Correction* There will be a pistol course on Wednesday , Nov. 29, from 5:30 p.m. until 10:30 p.m. at the Northern Chautauqua Conservation Club. There is a mandatory fee of $75 for this course. For information contact Gary Dudek at 366-3397.

There will be a gun show on Nov. 18 and 19 at the Hickory Post VFW 5550 East State Street US Route 62, East of PA 18, West of Mercer on 62, Hermitage, Pa. Show hours are Saturday 9 a.m. to 4 p.m. and Sunday 9 a.m. to 4p.m.

On Dec. 16 and 17, there will be a gun show at the Harborcreek Fire Department, Social Hall located at 7275 Buffalo Road, US Route 20, located between North East and Harborcreek, Pa.

Monday night, free fly tying courses at the Northern Chautauqua Conservation Club are from 6 p.m. until 8 p.m. Tying vises, instruction and materials are all provided free No registration is necessary. The Northern Chautauqua Conservation Club is located on Mullet Street Dunkirk. Turn towards the lake at the Country Fair store located on Lakeshore Drive west (Route 5).

The Children of the Stream Youth Fly Fishing Program will be starting its 18th year of providing weekly free fly tying and fly fishing classes to both youths and adults in our area. Classes will be on Tuesday evenings from 7 p.m. until 8:30 p.m. at the Costello Community Room (P84) in the new addition to the Rockefeller Arts Center at SUNY Fredonia. You do not need any prior experience to attend these classes and the course is geared towards ages 10 and older. For more information contact Alberto Rey at 410-7003 or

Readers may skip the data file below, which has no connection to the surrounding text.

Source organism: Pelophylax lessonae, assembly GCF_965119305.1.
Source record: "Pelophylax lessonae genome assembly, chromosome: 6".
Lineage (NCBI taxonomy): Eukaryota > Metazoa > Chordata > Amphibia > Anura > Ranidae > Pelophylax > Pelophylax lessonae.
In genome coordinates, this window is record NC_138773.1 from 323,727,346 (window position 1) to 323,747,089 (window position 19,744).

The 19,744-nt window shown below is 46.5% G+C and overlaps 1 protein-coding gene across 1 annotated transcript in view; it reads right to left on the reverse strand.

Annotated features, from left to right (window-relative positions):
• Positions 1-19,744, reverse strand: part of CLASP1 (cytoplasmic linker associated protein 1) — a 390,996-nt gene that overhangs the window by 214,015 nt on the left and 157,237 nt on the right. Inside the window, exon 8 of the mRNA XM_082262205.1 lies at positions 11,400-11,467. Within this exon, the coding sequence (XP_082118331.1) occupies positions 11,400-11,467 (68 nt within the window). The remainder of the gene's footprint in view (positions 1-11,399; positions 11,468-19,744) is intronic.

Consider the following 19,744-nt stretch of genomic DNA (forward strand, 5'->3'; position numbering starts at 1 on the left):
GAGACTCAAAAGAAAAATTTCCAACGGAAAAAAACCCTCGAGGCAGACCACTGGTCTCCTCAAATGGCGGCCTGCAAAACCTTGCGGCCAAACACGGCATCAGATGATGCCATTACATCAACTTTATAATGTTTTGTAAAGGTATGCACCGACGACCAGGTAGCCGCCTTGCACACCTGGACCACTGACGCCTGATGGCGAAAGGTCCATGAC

If your club or organization is holding a hunter safety training/trapping course or a turkey shoot or any other outdoors event, and would like to see it posted in the calendar, send information to the OBSERVER, 10 East Second Street, Dunkirk, N.Y. 14048, or call the sports dept. at 366-3000 ext. 5 after 6 p.m.

Note: If you have a big-game fishing or trapping success story you would like to share, call 366-1772, or 467-2079 and leave a name, phone number and a time you can be reached. You can also call 366-3000, ext. 5, after 6 p.m. e-mail